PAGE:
I think of context as a fluid and porous mega-container that shifts and transforms itself on the basis of relational demands and self-other negotiations. Because context is established relationally it makes sense that much of its texture and feel comes from those explicit and implicit communications that lend an affective aura to situations. For example, I may say or point to something in a session that is upsetting to my patient, at that moment both of us are de-stabilized immediately: my patient because they feel misunderstood or caught out with something difficult, myself because I recognize that I have upset them, or worse, that I have touched on something that because of the way that I said it, or the implicit assumption I might have made about it, may have opened a wound for them. The context in this particular situation is emotionally charged, and what is said and done is flooded with those emotions, informing what happens next. While navigating those situations is something that psychoanalysts are usually adept at, my point here is that affect changes the context, shifting it, often to a historical and personal one, a context that operates under different rules of engagement. Transference and countertransference are contextual phenomena.

Because of this, the context of a situation and/or relationship can determine what the possibilities for growth and reparation are. Even within the therapeutic relationship, where the space is designated as potentially providing for both growth and reparation (providing a contextual outline) such context can shift on its head due to relational entanglements which may be so affectively de-stabilizing to both participants that terra firma is elusive and the power of historical context interferes with here and now interpersonal communication.

Couples often get into a similar tangle. Speak to one partner and they will tell you that they feel unheard, speak to the other partner and they will tell you that they can’t get a word in. Context. In this example both partners are at a stalemate. In order to advance a relational negotiation needs to take place to create a new context, one in which they can both talk and hear each other out. Whether this is possible depends on both partners’ ability to review what they are bringing to the situation (personal context) and how it is being triggered by the others’ actions. It depends on their ability to hold on to who they are, to their context, but not too tightly. It depends on the ability to hold on to who you are while being taken out of context.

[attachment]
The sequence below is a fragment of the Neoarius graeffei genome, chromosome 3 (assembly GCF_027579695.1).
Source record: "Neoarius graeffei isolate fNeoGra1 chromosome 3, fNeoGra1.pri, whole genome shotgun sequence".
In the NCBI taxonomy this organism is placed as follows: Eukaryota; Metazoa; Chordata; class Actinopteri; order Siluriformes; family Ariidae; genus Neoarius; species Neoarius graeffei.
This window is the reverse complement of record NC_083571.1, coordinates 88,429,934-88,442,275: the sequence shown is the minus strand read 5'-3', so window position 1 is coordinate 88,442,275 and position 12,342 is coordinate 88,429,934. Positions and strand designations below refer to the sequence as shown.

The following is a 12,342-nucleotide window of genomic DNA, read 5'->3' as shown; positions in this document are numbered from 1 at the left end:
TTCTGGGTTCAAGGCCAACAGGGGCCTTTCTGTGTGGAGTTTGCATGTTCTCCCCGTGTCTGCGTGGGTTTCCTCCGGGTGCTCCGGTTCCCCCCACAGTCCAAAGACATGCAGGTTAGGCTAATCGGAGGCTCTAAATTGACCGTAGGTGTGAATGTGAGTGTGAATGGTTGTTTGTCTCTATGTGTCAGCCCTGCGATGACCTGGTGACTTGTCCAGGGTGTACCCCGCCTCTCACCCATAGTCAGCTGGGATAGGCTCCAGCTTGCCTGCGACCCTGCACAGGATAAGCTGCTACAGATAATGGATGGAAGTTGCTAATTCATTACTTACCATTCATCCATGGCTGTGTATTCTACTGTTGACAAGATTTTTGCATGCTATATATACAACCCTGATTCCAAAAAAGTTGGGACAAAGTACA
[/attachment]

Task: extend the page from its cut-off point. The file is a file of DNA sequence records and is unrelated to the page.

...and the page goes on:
Ah yes context. Transference. Countertransference. The relational dance. When I sit with a patient and they remind me of something I said, sometimes I remember it exactly- this is a situation in which both of us agreed and created the context. But just as often, a patient may recall something that I said differently, and has used that interpretation in a way that I had not intended. Taken out of context, my words, intentions and meaning(s) do not feel like they are mine. This situation is one in which my patient and I need to re-examine the dissonance between their understanding and mine, and how it came about. Often what we find is other meanings, voices and even self states have been activated by my words or affectation and its emotional impact on my patient.

Our ability to work and move within multiple contexts, known and unknown, implicit and explicit opens up possibility. This is as true of the therapeutic situation as it is of life. Context is relationally determined. And perhaps this is why we are constantly being taken out of context.

{ 1 comment… read it below or add one }

Erika Schwartz, MD March 6, 2013 at 8:40 AM

As usual, Dr.V puts perspective into context.
I only hope the doctor patient relationship that is lost to modern medicine finds its proper context and by doing so improves outcome.
Thank you for tackling such significant and powerful topics.